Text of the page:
“Serving as national director of pulmonary medicine for the entire CTCA enterprise, which includes five hospitals and an outpatient clinic, I have the opportunity to collaborate with some of the top pulmonologists in the nation, advancing care to our patients,” says Nader. “I am grateful to CTCA for the opportunity to use a broad range of advanced technologies to make a real difference in the lives of patients.”
He shares that diagnostic procedures have significantly improved to the benefit of patients.
“These advancements allow interventional pulmonologists to non-invasively biopsy and stage lung cancer, while possibly avoiding other more invasive procedures. Any time you can improve care or make it less intrusive is a big win for patients,” says Nader. “Pulmonary medicine has been a significant benefactor to technology but continues to allow physicians direct patient interaction. It’s encouraging to see patients return year after year and be able to have a good quality of life.”
Dr. Rebecca G. Stough
Director of Imaging at Mercy Women’s Center
Clinical Director at Breast MRI of Oklahoma, LLC
Stough is a leader in early breast cancer detection and has a passion for the cause.
“My mother and first cousin both had breast cancer that was invisible on the mammograms of that day,” says Stough. “With the advent of minimally invasive breast biopsies and digital mammography, the early diagnosis of breast cancer became possible.”
Around this time, Stough turned her attention from CT scanning to mammography, and in 1999, she helped open Mercy Women’s Center, the state’s first facility offering digital mammography to all patients.
However, she explains that despite the advances in digital mammography, there were breast cancers that were still unseen.
To increase detection, Stough launched the first comprehensive breast MRI program in Oklahoma in 2002 and is now one of the country’s most experienced breast MRI radiologists. She is an international speaker and educator on breast MRI and MRI-guided biopsies and serves as an advisor to industry leaders in imaging technology. She finds her greatest satisfaction in helping patients.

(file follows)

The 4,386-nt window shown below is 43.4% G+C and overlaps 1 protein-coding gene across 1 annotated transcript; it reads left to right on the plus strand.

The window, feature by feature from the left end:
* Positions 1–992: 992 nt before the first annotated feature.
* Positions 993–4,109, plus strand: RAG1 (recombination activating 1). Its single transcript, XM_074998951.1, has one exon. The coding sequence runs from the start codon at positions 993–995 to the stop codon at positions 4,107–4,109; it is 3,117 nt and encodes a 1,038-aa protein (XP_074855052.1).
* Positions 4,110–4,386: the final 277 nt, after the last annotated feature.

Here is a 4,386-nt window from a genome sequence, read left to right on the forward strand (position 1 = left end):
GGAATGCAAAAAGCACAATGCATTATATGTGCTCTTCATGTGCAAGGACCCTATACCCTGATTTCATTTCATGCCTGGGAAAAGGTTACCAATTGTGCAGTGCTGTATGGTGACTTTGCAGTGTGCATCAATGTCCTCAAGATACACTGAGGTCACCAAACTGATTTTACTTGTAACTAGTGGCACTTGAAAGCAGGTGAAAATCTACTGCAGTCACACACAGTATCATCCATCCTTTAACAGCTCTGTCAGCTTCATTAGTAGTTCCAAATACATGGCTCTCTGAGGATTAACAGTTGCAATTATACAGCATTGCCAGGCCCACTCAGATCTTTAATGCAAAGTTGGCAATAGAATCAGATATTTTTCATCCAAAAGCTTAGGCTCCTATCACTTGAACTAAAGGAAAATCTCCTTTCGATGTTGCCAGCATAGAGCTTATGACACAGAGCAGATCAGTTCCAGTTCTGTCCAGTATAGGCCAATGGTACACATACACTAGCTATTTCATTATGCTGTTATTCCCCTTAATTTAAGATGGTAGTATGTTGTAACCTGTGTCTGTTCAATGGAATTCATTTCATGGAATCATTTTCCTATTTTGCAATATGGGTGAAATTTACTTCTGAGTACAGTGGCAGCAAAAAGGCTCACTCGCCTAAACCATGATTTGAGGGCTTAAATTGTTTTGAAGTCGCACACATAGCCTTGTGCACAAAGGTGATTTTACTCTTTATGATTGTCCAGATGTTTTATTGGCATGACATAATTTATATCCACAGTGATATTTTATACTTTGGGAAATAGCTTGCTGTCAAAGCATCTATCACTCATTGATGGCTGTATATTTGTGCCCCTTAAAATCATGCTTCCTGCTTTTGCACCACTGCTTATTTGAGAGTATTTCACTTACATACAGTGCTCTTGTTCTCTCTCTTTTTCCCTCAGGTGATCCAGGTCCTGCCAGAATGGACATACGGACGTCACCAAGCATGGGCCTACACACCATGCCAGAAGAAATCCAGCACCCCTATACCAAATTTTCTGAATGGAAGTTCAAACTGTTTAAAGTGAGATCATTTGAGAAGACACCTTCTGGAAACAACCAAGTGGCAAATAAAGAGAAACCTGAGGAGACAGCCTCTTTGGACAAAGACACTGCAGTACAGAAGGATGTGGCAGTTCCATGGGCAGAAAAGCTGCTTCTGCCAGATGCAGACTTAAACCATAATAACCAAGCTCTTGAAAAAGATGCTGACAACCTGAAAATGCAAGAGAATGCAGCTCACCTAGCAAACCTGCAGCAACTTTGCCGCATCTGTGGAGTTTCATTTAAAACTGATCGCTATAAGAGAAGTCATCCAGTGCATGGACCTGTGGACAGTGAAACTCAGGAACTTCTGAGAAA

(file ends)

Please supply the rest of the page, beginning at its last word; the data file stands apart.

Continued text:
“Since these cancers are invisible by mammography and ultrasound, we perform an MRI-guided biopsy,” says Stough.
“Thus, we are able to make the diagnosis months before it would have been identifiable by any other method. This could be lifesaving.”
Dr. Beverly J. Talbert
Clinical Associate Professor
Stephenson Cancer Center
Talbert has been an advocate for women’s health for more than 20 years. Today, she serves as a clinical associate professor and surgical oncologist at Stephenson Cancer Center at the OU Health Sciences Center in Oklahoma City.
“When I finished my surgical training in 1991, women surgeons were still relatively uncommon,” says Talbert. “I felt that gave me a unique perspective on issues dealing with women’s health.”
Talbert was also among the first physicians in Oklahoma to focus her practice exclusively on breast health and to champion a multidisciplinary approach to breast cancer treatment.
Her career calling aligns with the mission of the Stephenson Cancer Center – to improve and extend the lives of cancer patients. As part of its Breast Cancer Program, she is among a team of breast cancer experts who focus on the full spectrum of breast oncology care, including prevention, detection, treatment and research.